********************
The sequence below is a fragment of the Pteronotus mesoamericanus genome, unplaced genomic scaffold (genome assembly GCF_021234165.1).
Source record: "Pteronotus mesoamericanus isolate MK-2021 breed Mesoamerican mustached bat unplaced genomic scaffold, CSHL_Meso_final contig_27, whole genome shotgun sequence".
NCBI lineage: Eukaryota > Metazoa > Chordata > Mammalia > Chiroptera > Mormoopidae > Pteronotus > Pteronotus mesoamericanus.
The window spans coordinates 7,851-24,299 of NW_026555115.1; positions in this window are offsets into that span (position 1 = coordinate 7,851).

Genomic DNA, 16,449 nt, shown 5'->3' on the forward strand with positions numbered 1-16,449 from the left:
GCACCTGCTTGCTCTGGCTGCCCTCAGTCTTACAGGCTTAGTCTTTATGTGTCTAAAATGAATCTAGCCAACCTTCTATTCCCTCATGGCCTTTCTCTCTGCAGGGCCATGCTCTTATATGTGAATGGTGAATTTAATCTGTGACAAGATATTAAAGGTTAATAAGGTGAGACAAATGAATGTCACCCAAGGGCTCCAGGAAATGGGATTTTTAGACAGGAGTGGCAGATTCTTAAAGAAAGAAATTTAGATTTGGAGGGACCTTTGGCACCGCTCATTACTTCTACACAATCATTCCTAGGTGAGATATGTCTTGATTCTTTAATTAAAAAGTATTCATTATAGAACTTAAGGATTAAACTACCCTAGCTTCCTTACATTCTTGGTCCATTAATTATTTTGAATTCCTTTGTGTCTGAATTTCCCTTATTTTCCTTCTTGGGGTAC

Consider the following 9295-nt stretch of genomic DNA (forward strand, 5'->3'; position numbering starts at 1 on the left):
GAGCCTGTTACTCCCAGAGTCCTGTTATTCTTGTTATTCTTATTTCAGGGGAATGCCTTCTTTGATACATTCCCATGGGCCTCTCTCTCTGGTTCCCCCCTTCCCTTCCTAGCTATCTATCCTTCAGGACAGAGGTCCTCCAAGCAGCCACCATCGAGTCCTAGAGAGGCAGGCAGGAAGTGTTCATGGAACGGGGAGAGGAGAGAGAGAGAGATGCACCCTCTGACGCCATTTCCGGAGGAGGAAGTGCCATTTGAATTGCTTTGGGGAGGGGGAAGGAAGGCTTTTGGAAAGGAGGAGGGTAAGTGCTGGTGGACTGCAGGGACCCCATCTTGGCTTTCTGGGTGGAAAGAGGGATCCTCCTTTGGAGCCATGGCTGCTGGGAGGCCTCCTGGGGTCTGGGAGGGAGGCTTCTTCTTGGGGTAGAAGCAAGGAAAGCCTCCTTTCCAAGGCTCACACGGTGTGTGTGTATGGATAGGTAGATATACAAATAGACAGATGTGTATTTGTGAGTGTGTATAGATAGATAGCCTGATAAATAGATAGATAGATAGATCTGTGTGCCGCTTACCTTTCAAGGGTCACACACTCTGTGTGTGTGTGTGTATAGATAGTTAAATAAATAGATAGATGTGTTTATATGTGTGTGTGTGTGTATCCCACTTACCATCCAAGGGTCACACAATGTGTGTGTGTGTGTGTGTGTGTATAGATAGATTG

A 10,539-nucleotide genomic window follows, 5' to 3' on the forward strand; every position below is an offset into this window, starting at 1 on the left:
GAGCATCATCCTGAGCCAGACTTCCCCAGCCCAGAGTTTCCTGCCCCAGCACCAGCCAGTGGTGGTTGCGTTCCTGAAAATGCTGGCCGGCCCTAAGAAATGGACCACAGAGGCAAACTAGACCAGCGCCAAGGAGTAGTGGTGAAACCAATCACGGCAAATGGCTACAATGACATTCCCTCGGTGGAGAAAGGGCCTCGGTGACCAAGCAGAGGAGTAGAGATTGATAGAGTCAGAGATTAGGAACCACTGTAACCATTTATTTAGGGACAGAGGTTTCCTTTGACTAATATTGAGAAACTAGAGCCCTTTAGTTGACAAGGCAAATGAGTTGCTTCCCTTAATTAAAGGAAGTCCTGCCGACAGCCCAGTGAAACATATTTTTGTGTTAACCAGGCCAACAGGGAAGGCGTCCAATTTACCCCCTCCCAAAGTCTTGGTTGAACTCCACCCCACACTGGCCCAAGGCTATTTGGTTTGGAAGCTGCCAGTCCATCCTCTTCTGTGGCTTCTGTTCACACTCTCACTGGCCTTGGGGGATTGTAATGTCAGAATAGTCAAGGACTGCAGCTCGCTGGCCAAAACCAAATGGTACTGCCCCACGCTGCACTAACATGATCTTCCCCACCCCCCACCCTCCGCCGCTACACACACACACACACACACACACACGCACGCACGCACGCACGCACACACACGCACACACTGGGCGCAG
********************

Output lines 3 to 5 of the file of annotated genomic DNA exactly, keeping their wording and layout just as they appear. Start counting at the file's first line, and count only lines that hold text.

NCBI lineage: Eukaryota > Metazoa > Chordata > Mammalia > Chiroptera > Mormoopidae > Pteronotus > Pteronotus mesoamericanus.
The window spans coordinates 7,851-24,299 of NW_026555115.1; positions in this window are offsets into that span (position 1 = coordinate 7,851).

Genomic DNA, 16,449 nt, shown 5'->3' on the forward strand with positions numbered 1-16,449 from the left: